Shrill Republicans devoid of issues

ST. PAUL

There’s one chant the delegates at the Republican National Committee didn’t need prompting to start.

While the red-hatted whips had to encourage delegates to wave signs that said things such as “Peace” and “Country First,” any speaker who mentioned energy was immediately greeted with, “Drill, Baby Drill.”

But while that was a popular button and triggered the most exuberant crowd response inside the Xcel Energy Center, it seems indicative of how limited issues are going to be in the two-month sprint to Election Day.

After a week in Denver where Democrats actually talked about renewable energy, economic stimuli and higher education incentives, it was a little disenchanting to come back down to cynical politics in the Twin Cities.

Speaker after speaker mocked Barack Obama as an inexperienced “community organizer” who will simply raise taxes and prevent us from winning the war in Iraq.

As for ideas, we didn’t hear a peep about wind or solar or biomass or fuel efficiency. Just drill, baby. Drill.

The Alaska delegation wore hardhats Thursday night with the words: “Drill here, drill now.” On the back of their day-glo vests was a picture of an oil refinery with elk reclining nearby.

The sum total of the GOP’s solution — at least as presented at the convention — is to increase domestic oil exploration. Experts widely believe drilling is part of a short-term or bridge solution to high oil prices, but hardly a long-term fix.

But you didn’t hear about any long-term solutions at all from the RNC.

Nothing about Afghanistan.

On Thursday, some talk about Islamic jihadists and, from NASCAR team owner and former NFL coach Joe Gibbs, lots of talk about God being the coach of the team.

A few speakers Thursday actually said they couldn’t talk about issues because of the bad treatment Sarah Palin has received.

Rosario Marin, the former treasurer of the United States and an unsuccessful Senate candidate in California, said “I wanted to talk about government reform and taxes, but felt compelled to discuss the treatment of Sarah Palin.”

We did hear numerous times about John McCain’s character-building experience as a POW and how that experience made him a better choice than Obama.

Sen. John Ensign essentially said only McCain could be commander in chief because of his service in Vietnam. (Funny how I never heard that about Purple Heart winner John Kerry.)

“It is impossible to imagine the horrific experiences he survived as a prisoner of war in Vietnam,” Ensign said. “But I can guarantee one thing: John McCain knows what it means to be free. If we fail to elect leaders who understand that, we also fail as freedom’s keepers.”

And despite all the talk about changing the tone in Washington, what we got at the RNC was heavy on the kind of cynical tone that remains the hallmark of Washington.

Numerous Nevada delegates said they felt a new energy for the campaign with the addition of Palin. Those who had caucused initially for Mitt Romney told me Palin lifted their spirits. And Lt. Gov. Brian Krolicki, chairman of the McCain campaign in Nevada, said Palin could mean the difference in the Silver State. “It’s welcome energy and it couldn’t have come at a better time,” Krolicki said. “Rural Nevada is just wowed.”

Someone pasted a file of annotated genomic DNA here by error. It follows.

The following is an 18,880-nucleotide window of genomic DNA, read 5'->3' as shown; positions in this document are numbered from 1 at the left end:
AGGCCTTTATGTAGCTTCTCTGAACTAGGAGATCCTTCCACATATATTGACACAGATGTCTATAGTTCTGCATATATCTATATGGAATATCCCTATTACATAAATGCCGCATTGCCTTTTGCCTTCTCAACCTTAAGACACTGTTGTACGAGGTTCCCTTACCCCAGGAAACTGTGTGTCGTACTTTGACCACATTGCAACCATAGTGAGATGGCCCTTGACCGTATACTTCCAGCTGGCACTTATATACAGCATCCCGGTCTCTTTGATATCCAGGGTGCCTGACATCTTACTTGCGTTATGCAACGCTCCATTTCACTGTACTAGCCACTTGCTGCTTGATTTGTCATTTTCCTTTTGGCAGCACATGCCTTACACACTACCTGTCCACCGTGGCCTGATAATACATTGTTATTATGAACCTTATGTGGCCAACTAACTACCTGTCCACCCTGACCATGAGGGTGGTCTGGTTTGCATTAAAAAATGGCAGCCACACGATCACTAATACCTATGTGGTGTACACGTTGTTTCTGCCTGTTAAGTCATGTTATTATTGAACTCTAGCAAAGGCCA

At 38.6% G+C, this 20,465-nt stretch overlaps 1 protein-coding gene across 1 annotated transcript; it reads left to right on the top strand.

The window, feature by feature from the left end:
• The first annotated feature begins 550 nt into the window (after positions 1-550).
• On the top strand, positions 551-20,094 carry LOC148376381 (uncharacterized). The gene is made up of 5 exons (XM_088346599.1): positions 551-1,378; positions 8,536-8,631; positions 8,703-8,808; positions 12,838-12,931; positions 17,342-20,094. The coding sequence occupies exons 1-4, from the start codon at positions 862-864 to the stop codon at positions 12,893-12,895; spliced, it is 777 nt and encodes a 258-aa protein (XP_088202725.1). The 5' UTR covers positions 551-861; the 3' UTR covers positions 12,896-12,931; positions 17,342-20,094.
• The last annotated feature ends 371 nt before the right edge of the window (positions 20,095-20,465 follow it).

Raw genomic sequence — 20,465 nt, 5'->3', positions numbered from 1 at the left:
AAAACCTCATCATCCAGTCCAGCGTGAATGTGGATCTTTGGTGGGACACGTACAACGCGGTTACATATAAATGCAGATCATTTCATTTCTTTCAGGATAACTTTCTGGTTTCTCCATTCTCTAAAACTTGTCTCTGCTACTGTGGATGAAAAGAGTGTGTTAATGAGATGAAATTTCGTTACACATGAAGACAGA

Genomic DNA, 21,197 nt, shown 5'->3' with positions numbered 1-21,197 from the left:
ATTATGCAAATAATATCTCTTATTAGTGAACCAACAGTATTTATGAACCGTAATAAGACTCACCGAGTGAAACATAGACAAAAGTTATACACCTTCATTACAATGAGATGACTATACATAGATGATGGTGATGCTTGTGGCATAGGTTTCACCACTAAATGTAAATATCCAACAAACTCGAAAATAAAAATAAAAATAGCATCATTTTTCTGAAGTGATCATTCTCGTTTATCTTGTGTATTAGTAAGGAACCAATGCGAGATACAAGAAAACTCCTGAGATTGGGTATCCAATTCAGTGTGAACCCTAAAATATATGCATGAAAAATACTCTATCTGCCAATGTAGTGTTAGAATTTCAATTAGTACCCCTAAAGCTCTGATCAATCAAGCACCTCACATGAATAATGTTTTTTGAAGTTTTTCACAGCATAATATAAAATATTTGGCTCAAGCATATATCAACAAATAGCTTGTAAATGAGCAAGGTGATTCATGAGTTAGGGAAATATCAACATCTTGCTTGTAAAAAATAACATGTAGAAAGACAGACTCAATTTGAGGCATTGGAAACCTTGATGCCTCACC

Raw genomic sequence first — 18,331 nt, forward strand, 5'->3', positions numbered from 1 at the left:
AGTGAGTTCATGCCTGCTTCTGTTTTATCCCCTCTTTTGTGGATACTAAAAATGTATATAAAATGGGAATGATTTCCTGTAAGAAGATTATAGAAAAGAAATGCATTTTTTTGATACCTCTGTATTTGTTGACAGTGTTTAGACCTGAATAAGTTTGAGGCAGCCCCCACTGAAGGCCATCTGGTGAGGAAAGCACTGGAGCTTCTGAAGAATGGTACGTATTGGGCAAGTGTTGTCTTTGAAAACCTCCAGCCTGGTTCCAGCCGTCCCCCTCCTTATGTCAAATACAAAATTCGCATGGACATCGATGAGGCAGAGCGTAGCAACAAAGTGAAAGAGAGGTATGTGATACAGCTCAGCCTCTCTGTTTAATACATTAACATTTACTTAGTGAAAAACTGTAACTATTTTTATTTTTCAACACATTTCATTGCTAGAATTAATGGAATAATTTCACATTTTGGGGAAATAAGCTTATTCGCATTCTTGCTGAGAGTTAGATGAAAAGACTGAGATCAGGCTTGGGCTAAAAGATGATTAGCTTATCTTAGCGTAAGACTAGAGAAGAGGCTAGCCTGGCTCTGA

The election in Nevada has thus far been about a crush of newly-registered Democratic voters. Washoe County has seen huge increases in Democratic voters and Democrats have doubled their voter registration edge in Clark.

Lance Whitney of Elko, a delegate to the Democratic National Convention, said he thought the city of Elko might go for Obama this year. “Not the county, but the city might surprise some people,” Whitney said in Denver.

Krolicki thinks the addition of Palin to the ticket halts Obama’s momentum. “I know there’s been a big effort to Obamanize Elko County and make in-roads,” Krolicki said. “This halts that.”

It was talk about renewable energy and the promise of good green belt jobs that has gotten Elko energized. We’ll see what wins — the hope of new policies or the fear about changing the old ones.

Of course the cynical nature of the next few weeks won’t be limited to the McCain-Palin ticket.

In the hours after Palin spoke last week and before McCain gave his acceptance speech, the Obama campaign put out three e-mail requests for donations. What do you think they’re going to use all those “resources” for?

Krolicki promised Palin and McCain will make multiple visits to Nevada in the remaining weeks. And it’s unlikely, given the razor-thin race in Nevada, that Obama and Biden will let them campaign unchecked.

We’ll see if anything substantive comes out of this, or whether the Republican ticket continues on the assumption that this election is not about issues.

In response to Palin’s speech last week, Sen. Harry Reid’s staff put out a statement decrying what they called “shrill” and sarcastic remarks. So for the next eight week we might still be focusing on drill and shrill, but I have a feeling Americans and Nevadans are looking for more.

Contact Erin Neff at (702) 387-2906, or by e-mail at eneff@reviewjournal.com.

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